Ashley's Breast Cancer Story

I'm so much more than my cancer diagnosis and I know that but I think it's important to share how I got here because I truly believe that the only reason I got this diagnosis and not something worse was because I listened to my body. I remember waking up and hearing that the cancer was so much worse than anyone thought and I was so angry that my body did this to me. But I've slowly realized that my body gave me all the signs I needed to get this taken care of. My body has never served me wrong. I've run two marathons, two half marathons and countless other races. I've carried and given birth to three magical babies. And my body helped me identify cancer before it was too late.

My journey started in February or March of the last year. I started feeling a little pain in my left breast. I decided to wait and just bring it up at my physical in April. My doctor (amazing woman) made sure that I go to the breast center to have a mammogram and ultrasound right away. It felt all along that I almost needed to pump. Which was odd since I stopped nursing Sophie 6 months prior to this. When I tried to hand express I noticed it was slightly blood tinged. PANIC. At the breast center they told me it looked mostly like dense tissue but more inflamed. They decided to treat me for mastitis. After my 10 day course of antibiotics, I broke out in awful hives. Awful. I was given prednisone and told that I needed to go back to the breast center for another mammogram and ultrasound. Well my hives only got worse and I ended up in the ER getting more prednisone and an epinephrine shot. I kept telling the doctor there that I needed to know what was wrong with my body. The next day I went back to the breast center for another mammogram and ultrasound. They told me it really just looked like dense tissue but I wasn't super happy with that answer and told them I needed to know what was wrong. They said they could do a biopsy to set my mind at ease. I scheduled one for the day after school got out.

I had the biopsy on a Thursday and on Monday I was driving the kiddos home from gymnastics when I got the dreaded phone call. They told me I had the best possible kind of breast cancer and it was called Ductal Carcinoma in SITU. That meant that it was cancerous cells that were confined to my breast ducts. I have never been so scared in my life. We met with our surgeon, Dr. Galle, the next day. He told us that since it was so large there was a possibility that it could be invasive. I asked him in several different ways if this was the kind of cancer that they would open up and find everywhere and he assured me that wasn't how this worked. I knew better.

We were told by everyone that we could go on our vacation with the kids before this started and I am SO happy we did. We got home a few days before surgery and got everything ready to go. I was scared for surgery but knew everything would be okay. We went in and everything before surgery went well aside from the fact that they took like 8 tries to get an IV in.

After surgery, we found out that Dr. Galle actually began to do the lymph node biopsy and knew it was cancer. He ended up removing 32 lymph nodes and 11 of them were cancerous. I am so so happy he did this because he removed all the cancer. They had to remove my left nipple which is TMI but we found it really funny that everyone felt so bad about this when they were talking to me! We didn't care! I just wanted the cancer out of my body! I stayed in the hospital until Friday morning and headed home. We had a lovely group of people who loved on us all weekend and stopped by and kept us busy. My bestest friends Caitlin, Rachel and Sam helped with more than I'll ever be able to adequately thank them for. Andrew was simply the best. And all of our parents helped out watching kids, running errands and helping in any way they could. My neighbors stopped by and my old teammates came with goodies and let me cry. I know they say it takes a village but holy moly, our village is the best.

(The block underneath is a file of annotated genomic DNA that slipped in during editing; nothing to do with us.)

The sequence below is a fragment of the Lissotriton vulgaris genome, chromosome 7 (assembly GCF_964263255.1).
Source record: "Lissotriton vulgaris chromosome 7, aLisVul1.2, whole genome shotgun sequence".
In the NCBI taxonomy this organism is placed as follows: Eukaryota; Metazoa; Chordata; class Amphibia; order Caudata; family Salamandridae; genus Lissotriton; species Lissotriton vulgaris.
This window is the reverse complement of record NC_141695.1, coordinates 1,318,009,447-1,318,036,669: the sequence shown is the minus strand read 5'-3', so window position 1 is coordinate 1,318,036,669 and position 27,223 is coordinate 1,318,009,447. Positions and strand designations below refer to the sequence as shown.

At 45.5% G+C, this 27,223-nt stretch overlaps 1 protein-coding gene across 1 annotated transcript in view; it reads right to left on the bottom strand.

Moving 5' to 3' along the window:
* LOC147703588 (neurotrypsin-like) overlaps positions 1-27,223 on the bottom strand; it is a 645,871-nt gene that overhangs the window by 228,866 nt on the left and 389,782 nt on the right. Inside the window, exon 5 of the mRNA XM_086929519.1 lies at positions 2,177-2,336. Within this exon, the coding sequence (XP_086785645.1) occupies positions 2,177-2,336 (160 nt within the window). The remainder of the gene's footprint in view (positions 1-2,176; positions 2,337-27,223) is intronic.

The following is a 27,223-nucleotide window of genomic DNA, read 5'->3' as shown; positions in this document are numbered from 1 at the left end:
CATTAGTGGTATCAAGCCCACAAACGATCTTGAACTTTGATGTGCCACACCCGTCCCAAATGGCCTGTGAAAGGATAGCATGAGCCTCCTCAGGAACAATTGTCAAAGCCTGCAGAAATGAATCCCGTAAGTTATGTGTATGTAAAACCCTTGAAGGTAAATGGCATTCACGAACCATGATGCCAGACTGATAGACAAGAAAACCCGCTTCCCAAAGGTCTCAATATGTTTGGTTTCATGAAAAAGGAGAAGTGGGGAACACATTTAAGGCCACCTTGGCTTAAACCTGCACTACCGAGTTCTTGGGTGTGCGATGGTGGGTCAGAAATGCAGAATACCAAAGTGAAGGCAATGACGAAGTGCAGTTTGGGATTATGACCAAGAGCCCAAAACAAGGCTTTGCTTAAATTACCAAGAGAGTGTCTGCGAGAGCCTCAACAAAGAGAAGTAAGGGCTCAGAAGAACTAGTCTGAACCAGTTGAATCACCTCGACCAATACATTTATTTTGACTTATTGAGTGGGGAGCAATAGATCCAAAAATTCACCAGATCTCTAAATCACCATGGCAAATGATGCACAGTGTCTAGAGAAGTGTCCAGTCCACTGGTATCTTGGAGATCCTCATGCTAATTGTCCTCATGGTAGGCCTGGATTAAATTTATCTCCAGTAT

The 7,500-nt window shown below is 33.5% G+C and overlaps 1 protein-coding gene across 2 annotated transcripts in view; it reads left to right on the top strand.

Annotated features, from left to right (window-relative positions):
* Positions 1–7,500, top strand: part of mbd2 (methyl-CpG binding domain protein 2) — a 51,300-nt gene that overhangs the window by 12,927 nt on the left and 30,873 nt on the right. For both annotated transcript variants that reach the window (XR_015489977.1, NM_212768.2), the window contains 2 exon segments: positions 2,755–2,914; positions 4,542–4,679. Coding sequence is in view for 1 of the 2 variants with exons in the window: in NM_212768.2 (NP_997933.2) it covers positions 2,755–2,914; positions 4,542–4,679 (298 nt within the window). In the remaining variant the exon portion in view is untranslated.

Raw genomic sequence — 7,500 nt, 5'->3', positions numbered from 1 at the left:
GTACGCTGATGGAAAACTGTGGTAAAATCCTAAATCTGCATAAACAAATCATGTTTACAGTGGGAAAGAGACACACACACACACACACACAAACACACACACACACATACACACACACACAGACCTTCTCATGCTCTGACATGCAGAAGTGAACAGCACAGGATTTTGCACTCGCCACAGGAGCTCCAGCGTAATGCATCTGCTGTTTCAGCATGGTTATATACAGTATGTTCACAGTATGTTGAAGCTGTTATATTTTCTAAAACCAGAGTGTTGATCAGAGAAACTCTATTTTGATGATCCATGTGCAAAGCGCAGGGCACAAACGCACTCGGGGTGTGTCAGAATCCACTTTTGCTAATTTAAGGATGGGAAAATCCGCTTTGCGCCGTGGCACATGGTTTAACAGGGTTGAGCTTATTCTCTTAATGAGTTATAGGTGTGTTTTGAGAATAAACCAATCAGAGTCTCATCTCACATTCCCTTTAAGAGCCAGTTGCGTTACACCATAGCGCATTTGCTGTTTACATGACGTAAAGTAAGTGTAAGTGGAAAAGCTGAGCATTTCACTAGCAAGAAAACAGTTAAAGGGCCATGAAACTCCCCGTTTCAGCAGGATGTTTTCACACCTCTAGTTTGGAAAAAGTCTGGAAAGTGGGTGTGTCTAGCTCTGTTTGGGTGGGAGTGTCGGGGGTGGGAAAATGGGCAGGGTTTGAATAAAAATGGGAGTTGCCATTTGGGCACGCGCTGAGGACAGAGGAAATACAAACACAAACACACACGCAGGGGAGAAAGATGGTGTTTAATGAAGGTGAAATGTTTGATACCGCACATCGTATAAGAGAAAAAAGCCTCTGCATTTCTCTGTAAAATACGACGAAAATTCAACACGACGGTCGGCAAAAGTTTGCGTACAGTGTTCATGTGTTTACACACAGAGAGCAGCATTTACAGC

The next week started with a PET scan on Monday which they don't typically do on a post mastectomy patient because it took a LOT of work to lay down flat on their table! It went well and was actually pretty quick! Then on Tuesday we anxiously awaited our oncologist meeting. We waited and waited and met her. And she got to finally give me some good news. My scan was CLEAR. No cancer was left in my body. As it turns out the area they removed was mostly DCIS and she said that I could have had tons of biopsies and they probably never would have shown the invasive nature of the cancer. Only .8% of the area was invasive but the cancer was so aggressive it went crazy in my body. We are beyond thankful that they removed it during surgery and that we are going to fight chemo and radiation to make sure it is gone and never comes back.


I am done with 5 out of 6 chemo sessions. I’m on a Taxotere, Carboplatin chemo plan every 3 weeks and I also receive Herceptin and Perjeta every 3 weeks and will continue for a full year. The plan is to start radiation mid-December and be done by the beginning of February! The end of active treatment is in sight and I’m so happy for that!


I tell everyone this but as a reminder: LISTEN TO YOUR BODY!!!! And push doctors. And push for answers. And when you find good doctors tell them thank you and hug them and love them!Attachment_4.png


Instagram - @ashsaar

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